provoked I warm discussion. Mr. Tenny
was in favor of diminishing the expense of
founding new churches by doing away with
the Office Of superintendent of missions.
Mr. Tenny declared that tho •'Congrega
tional churches all over the land are being
bled by the persistent begging of high
salaried drummers." He closed by saying
that the present system of church exten
sion Is contrary to Congregational polity.
Dr. Hood was appointed to present the
other side of the question two weeks
Rev. Philip Gralf, the founder and
former pastor of the lust 'English Luth
eran Church of Oakland, and now acting
pastor of the First Baptist Church of that
place, will address the club on the theme
of rbe Preacher ln;Poliiics";at the next
meeting, Mr. Grail is one of the pioneers
of the Christian Endeavor movement,
having organized such a society at Dock
port, N. V., in 1881. He thinks thai
preachers should take, an active stand in
politics as far as ethical questions are con
Proaldlo Young People's Boolety.
A. committee from the Golden Gate
•Union of tho Young People's "[Societies of
Christian Endeavor, composed of Dr.
Mathena, Donald Mackenzie, Dr. Fletcher
iimi Dr. Blackwood, president of the union,
have arranged for the reorganisation of a
Young People's Society at the Presidio.
Dr. Athena has arranged to take charge
of the meetings for sir weeks. ; A meeting
was held on Sunday, which was well at
tended by soldiers and delegates and . visi
tors from the various city churches. Freds
Myers was elected president Corporal
Metz, vice-president; Corporal Barker,
treasurer, and Private Wells, secretary.
Ber. J. C. Smith Returned,
i:< ■*.*. .1. Camming Smith, pastor of
Trinity Presbyterian Church, has returned
from the country with a rich coat of tan.
He says be preached on Sunday and fished
on we. days -ring his six weeks sojourn
In Lake County.
Epiphany Chapter's Enterprise.
Bishop McKin addressed Epiphany
Chapter Of , the Church of the Advent
yesterday ' moon. He described the
Episcopal orphanage at Toklo. There are
fifty-sis girls in the orphanage, and forty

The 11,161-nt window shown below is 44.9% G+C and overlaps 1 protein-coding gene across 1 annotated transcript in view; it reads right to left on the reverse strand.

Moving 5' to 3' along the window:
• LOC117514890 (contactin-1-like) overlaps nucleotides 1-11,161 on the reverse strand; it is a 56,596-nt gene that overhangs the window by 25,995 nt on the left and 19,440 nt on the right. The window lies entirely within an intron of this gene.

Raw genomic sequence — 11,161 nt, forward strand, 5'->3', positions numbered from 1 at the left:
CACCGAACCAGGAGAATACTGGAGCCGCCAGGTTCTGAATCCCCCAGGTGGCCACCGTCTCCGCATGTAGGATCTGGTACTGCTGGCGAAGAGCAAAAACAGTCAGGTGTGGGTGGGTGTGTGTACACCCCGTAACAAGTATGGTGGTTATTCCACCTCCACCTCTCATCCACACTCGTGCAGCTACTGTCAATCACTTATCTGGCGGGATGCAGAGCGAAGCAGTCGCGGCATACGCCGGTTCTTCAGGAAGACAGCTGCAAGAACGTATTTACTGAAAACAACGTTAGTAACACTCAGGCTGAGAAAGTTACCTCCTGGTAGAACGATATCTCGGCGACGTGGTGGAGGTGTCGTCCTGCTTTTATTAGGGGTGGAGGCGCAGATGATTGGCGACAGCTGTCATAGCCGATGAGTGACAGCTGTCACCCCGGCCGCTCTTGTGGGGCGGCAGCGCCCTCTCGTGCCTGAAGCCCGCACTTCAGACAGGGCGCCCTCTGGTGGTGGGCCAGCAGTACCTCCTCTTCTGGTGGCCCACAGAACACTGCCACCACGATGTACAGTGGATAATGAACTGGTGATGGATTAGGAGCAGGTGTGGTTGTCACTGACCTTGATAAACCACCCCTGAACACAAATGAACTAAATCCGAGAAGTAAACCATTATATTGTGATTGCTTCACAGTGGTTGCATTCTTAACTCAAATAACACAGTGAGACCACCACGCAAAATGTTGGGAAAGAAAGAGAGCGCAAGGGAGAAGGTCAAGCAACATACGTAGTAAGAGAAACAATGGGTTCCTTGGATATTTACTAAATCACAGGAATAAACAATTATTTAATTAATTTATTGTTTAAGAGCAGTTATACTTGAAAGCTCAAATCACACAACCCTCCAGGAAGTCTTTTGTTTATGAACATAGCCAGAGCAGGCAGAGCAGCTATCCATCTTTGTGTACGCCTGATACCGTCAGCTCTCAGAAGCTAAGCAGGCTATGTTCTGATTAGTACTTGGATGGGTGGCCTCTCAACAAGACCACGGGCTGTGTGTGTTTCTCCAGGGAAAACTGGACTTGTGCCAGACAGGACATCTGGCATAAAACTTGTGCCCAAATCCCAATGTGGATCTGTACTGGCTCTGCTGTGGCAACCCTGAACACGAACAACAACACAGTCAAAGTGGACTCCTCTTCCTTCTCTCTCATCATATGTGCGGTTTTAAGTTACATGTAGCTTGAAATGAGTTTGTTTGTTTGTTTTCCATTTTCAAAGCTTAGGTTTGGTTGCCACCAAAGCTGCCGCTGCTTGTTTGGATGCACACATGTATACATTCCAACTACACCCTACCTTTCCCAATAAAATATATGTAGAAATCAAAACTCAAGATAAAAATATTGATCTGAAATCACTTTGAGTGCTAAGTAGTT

four of these have recently been baptized.
Rev. J. W. Henning's Lecture.
Rev. George W. Banning will deliver
bis lecture, "A Fallen Nation," before the
Institute of Applied Christianity, at tho
Third Congregational Church this evening.
Kip Club Celebration.
The boys of the Kip Club will celebrate
the anniversary of the organization at the
church mission house, 240 Second street,
ALL TOE HOME INDUSTRY.
Munufacturnr*' Associations to Be K*
tablished All Over the State.
The officers of the Manufacturers' and
Producers' Association are considerably
elated over the success achieved at the
recent mass-mooting at Han Jose. The
Santa Clara . people are taking hold of
the home industry proposition in earnest,
and will Immediately form an organization
upon the same lines as the .San Francisco
body. Several officers of the local associa
tion will visit San lose to-day and assist in
tho work* of organizing the Santa Clara as
sociation. They expect that a strong co
operative body of business men will be
Correspondence from several cities In the
State indicates that the spirit of patroniz
ing home producers has seized upon- the
people. Several more mass-meetings, such
tH the one held in San Jose, Will bo held in
various parts of California In the near
future, and it. is believed thai branch asso
ciations will he formed .it once.
The next mass-meeting will be held in
Fresno within two weeks. The wide
awake spirit shown by the Presnoltes of
late causes the officers of the association to
believe that they arc ready for ■ homo
industry organization. Immediately after
that meeting another will be held in San
Diego. A paper published in that city, in
an article UPOn the association's work,
says in conclusion : "There ought to be a
home-industry league In Ban Diego. It
ought to embrace every resident, of the
county, and every member ought to be
solemnly pledged to give preference in all
cases of home produce, home merchants,
home factories and home people."
Similar sentiments arc expressed by peo
ple all over the State, and the association
expects that within a year there will be
branch associations in every large city in
ARMY WORM AND LADYBUG
Insects Causing Much Damage
to the Fruit and Vege-
Injury to Tomatoes, Corn and Other
Products— Views of Promi
The ravages' of the army worm in the
interior valleys of the State and along the
middle Ban Joaquin find Sacramento riv
ers am being decidedly felt in tlie local
I or some years its work has been raoro
or less apparent, but the growers were able
to handle the worm by ordinary means.
They have appeared in such numbers of
late In certain sections as to cause much
At S. Levy _ Co.'s, the commission firm,
they received it shipment Of tomatoes some
days ago, and the lot was so filled with
the worms as to be valueless. They were
set aside to note the effect, and it was not
long before the whole inside of the vegeta
ble-- were eaten entirely out, leaving only
The worm, which is about an inch and a
half long, is a voracious feeder and makes
short work of anything it attacks. The
damage to the bean crop is correspond
ingly great, so much so that the local mar
ket is almost entirely supplied from gar
dens in Ban Mateo County, which seem to
have so far escaped.
Mr. Giannini of L. Scatena it Co., who
are among tho largest handlers of interior
vegetables and fruits, said that as a result
of the worm's attack the tomato market
was very stiff, gOOd uninjured shipments
being very scarce. The ordinary plan of
digging trenches and burning tho pests is
useless when they appear in any consid
erable numbers, as they rapidly till up the